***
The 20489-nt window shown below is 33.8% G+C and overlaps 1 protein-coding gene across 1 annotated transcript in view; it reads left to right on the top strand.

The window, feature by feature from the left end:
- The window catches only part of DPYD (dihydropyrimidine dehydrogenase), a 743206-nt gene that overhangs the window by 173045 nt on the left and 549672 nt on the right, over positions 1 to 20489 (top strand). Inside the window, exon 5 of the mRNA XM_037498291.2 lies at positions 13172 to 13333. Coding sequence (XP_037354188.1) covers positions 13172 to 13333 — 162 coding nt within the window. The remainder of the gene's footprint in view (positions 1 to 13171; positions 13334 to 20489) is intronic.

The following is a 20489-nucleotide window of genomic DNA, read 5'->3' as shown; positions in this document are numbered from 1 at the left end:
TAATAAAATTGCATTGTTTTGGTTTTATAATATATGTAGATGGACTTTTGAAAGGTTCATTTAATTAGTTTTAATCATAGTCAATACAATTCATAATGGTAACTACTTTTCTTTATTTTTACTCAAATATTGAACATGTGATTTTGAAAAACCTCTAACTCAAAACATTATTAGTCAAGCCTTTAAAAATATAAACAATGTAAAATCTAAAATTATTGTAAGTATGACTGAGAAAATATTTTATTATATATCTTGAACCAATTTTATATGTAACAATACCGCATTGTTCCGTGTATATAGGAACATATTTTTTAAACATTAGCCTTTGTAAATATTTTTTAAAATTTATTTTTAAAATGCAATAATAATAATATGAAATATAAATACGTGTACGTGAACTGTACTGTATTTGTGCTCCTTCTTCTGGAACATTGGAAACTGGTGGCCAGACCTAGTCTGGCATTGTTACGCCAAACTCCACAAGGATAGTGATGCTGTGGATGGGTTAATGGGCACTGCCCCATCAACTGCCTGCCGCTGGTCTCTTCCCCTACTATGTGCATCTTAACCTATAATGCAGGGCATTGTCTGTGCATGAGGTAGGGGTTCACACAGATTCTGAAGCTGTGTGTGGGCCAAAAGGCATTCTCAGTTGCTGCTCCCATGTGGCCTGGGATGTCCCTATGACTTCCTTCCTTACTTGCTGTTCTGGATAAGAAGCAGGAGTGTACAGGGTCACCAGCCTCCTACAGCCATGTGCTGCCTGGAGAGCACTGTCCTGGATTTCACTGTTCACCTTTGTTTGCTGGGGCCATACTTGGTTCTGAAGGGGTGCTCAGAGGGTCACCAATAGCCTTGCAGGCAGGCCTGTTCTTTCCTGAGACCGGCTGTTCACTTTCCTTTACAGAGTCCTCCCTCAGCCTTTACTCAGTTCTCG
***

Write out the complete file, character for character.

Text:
The 20489-nt window shown below is 33.8% G+C and overlaps 1 protein-coding gene across 1 annotated transcript in view; it reads left to right on the top strand.

The window, feature by feature from the left end:
- The window catches only part of DPYD (dihydropyrimidine dehydrogenase), a 743206-nt gene that overhangs the window by 173045 nt on the left and 549672 nt on the right, over positions 1 to 20489 (top strand). Inside the window, exon 5 of the mRNA XM_037498291.2 lies at positions 13172 to 13333. Coding sequence (XP_037354188.1) covers positions 13172 to 13333 — 162 coding nt within the window. The remainder of the gene's footprint in view (positions 1 to 13171; positions 13334 to 20489) is intronic.

The following is a 20489-nucleotide window of genomic DNA, read 5'->3' as shown; positions in this document are numbered from 1 at the left end:
TAATAAAATTGCATTGTTTTGGTTTTATAATATATGTAGATGGACTTTTGAAAGGTTCATTTAATTAGTTTTAATCATAGTCAATACAATTCATAATGGTAACTACTTTTCTTTATTTTTACTCAAATATTGAACATGTGATTTTGAAAAACCTCTAACTCAAAACATTATTAGTCAAGCCTTTAAAAATATAAACAATGTAAAATCTAAAATTATTGTAAGTATGACTGAGAAAATATTTTATTATATATCTTGAACCAATTTTATATGTAACAATACCGCATTGTTCCGTGTATATAGGAACATATTTTTTAAACATTAGCCTTTGTAAATATTTTTTAAAATTTATTTTTAAAATGCAATAATAATAATATGAAATATAAATACGTGTACGTGAACTGTACTGTATTTGTGCTCCTTCTTCTGGAACATTGGAAACTGGTGGCCAGACCTAGTCTGGCATTGTTACGCCAAACTCCACAAGGATAGTGATGCTGTGGATGGGTTAATGGGCACTGCCCCATCAACTGCCTGCCGCTGGTCTCTTCCCCTACTATGTGCATCTTAACCTATAATGCAGGGCATTGTCTGTGCATGAGGTAGGGGTTCACACAGATTCTGAAGCTGTGTGTGGGCCAAAAGGCATTCTCAGTTGCTGCTCCCATGTGGCCTGGGATGTCCCTATGACTTCCTTCCTTACTTGCTGTTCTGGATAAGAAGCAGGAGTGTACAGGGTCACCAGCCTCCTACAGCCATGTGCTGCCTGGAGAGCACTGTCCTGGATTTCACTGTTCACCTTTGTTTGCTGGGGCCATACTTGGTTCTGAAGGGGTGCTCAGAGGGTCACCAATAGCCTTGCAGGCAGGCCTGTTCTTTCCTGAGACCGGCTGTTCACTTTCCTTTACAGAGTCCTCCCTCAGCCTTTACTCAGTTCTCG